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Thomas Tomkins: These Distracted Times

Thomas Tomkins: These Distracted Times

Ref: CD702

17 tracks 68 min
Clcik here to preview trk 7

The political intrigue of the early 17th century culminated with the execution of Charles I in 1649 and the beginning of the Commonwealth led by the Lord Protector Oliver Cromwell. Thomas Tomkins, the greatest composer of that age, wrote a pavan for ‘these distracted times’ shortly after the King’s execution. This CD provides a mixture of Tomkin’s church and chamber music that soothed troubled souls during these turbulent years. The recording was made in the chapel of Sidney Sussex College, Cambridge, where Cromwell was a student and where his severed head remains.

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Thomas Tomkins
These Distracted Times

1. Pavan I (3’15)
2. Almighty God, the fountain
of all wisdom (5’24)
3. Hear my prayer, O Lord (4’28)
4. The heavens declare (2’56)
5. Te Deum (The Fifth Service) (7’37)
6. A Fancy (3’11)
7. Jubilate (The Fifth Service) (5’08)
8. O Lord, how manifold (1’52)
9. Pavan VII (3’37)
10. I heard a voice from heaven (1’45)
11. Magnificat (The Fifth Service) (5’24)
12. Pavan ‘for these distracted times’ (3’07)
13. Nunc dimittis (The Fifth Service) (2’50)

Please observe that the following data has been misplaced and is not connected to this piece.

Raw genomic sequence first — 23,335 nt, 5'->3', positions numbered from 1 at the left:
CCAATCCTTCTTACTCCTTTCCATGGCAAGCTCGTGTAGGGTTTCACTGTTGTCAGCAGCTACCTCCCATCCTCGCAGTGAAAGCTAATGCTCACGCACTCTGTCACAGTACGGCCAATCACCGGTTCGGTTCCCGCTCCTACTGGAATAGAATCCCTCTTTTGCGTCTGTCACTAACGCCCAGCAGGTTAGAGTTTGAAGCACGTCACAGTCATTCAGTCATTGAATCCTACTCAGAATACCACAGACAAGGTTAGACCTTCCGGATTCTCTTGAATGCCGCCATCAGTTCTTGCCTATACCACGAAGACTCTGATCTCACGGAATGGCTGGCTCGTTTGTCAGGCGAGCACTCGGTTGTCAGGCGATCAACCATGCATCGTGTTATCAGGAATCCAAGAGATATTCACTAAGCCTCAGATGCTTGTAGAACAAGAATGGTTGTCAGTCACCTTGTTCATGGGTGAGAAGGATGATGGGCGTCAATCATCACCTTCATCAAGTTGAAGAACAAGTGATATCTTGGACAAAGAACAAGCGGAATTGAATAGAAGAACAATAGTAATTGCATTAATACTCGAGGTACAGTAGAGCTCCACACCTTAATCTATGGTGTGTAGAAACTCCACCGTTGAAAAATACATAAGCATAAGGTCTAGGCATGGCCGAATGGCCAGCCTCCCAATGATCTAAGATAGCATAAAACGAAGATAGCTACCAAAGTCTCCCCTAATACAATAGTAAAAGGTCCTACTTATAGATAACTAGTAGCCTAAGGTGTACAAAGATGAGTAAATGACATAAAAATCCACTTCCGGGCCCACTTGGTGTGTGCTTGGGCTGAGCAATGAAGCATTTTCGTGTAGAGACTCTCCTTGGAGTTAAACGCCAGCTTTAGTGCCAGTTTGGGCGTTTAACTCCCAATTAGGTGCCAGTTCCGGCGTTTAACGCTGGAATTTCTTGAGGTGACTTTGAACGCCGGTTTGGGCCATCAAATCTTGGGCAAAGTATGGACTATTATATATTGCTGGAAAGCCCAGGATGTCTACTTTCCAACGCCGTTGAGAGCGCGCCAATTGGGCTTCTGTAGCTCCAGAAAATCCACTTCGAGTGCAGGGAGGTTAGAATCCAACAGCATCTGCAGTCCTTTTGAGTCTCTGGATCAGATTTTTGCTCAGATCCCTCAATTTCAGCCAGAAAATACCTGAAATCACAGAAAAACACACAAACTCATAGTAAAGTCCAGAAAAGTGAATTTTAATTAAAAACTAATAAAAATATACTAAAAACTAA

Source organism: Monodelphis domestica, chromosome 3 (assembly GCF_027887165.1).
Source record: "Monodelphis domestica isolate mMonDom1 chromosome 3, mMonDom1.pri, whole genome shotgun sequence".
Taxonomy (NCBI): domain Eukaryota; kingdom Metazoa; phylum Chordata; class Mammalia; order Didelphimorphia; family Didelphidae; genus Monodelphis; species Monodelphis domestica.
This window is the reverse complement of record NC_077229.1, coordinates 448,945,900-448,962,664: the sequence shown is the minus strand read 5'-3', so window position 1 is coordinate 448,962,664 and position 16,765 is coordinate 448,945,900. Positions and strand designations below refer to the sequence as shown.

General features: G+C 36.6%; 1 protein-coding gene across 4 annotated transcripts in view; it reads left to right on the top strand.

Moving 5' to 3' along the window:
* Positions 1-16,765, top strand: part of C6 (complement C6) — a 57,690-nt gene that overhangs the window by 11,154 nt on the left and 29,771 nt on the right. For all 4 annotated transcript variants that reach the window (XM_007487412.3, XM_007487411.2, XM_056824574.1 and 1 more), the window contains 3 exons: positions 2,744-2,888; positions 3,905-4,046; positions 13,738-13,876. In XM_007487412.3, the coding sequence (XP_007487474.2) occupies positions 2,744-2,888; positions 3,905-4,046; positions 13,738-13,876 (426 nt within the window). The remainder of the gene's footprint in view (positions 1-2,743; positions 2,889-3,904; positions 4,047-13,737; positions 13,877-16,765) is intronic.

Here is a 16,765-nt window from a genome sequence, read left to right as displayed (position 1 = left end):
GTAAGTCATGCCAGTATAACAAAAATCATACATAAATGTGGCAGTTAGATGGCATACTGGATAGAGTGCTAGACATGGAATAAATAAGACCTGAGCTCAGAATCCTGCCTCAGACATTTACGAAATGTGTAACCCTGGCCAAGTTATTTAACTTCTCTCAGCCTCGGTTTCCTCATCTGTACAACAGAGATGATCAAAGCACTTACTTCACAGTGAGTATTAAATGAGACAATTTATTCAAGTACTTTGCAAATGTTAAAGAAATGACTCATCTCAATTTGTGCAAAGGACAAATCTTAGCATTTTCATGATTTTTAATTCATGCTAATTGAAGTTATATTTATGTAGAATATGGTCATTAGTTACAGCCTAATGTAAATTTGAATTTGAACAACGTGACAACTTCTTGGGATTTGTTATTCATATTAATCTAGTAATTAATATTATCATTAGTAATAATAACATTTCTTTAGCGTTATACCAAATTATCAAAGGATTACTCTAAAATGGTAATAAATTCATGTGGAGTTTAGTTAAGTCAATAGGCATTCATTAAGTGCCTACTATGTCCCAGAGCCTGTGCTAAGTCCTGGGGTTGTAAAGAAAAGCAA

14. Pavan VIII (3’34)
15. Remember me, O Lord (2’38)
16. When David heard (3’58)
17. My help cometh from the Lord (4’56)
Total time (66’54)

Richard Boothby, Richard Campbell,
Wendy Gillespie, Bill Hunt,
Asako Morikawa, Susanna Pell,
Richard Tunnicliffe

Steven Harrold, TENOR,
Christopher Watson, TENOR,
Timothy Scott Whiteley, BARITONE,
Robert Macdonald, BASS
Directed by David Skinner
Jamal Sutton, ORGAN

P & C2007 Classical Communications Ltd
Made in Great Britain

Cover image: Oliver Cromwell, pastel, from the workshop of Sir Peter Lely
Recorded in the Chapel of Sidney Sussex College, Cambridge, 11th–14th June 2007
by kind permission of the Master and Fellows
Produced and Engineered by Martin Souter
Performing editions by David Skinner

Although the cannon, and the churlish drum
Have struck the choir mute, and the organs dumb,
Yet music's art, with air and string and voice,
Makes glad the sad, and sorrow to rejoice.
(Henry Lawes, The Treasury of Musick, 1669)

On 30 January 1649 King Charles I was led to a purpose-built scaffold in front of the Banqueting House at Whitehall Palace, and was there decapitated. Two weeks later Thomas Tomkins put pen to paper and wrote a pavan for 'these distracted times'. Tomkins was both a Gentleman of the king's Chapel Royal, and organist of Worcester Cathedral where church services had been suspended since 1647 when parliamentary forces led by Oliver Cromwell seized the city. Tomkins, then, was lamenting not only the death of the King but the end, as he saw it, of cathedral music. Cromwell was known to have been a great admirer of English chamber music, but, according to puritan leanings of the time, organs and choirs had no place in the church: they were themselves seen as 'distractions' from prayer, study, and meditation. The only church music to have flourished during Cromwell's time as Lord Protector was the sober and simple metrical psalm, a form that had its roots in the Edwardine reformation one hundred years previously.

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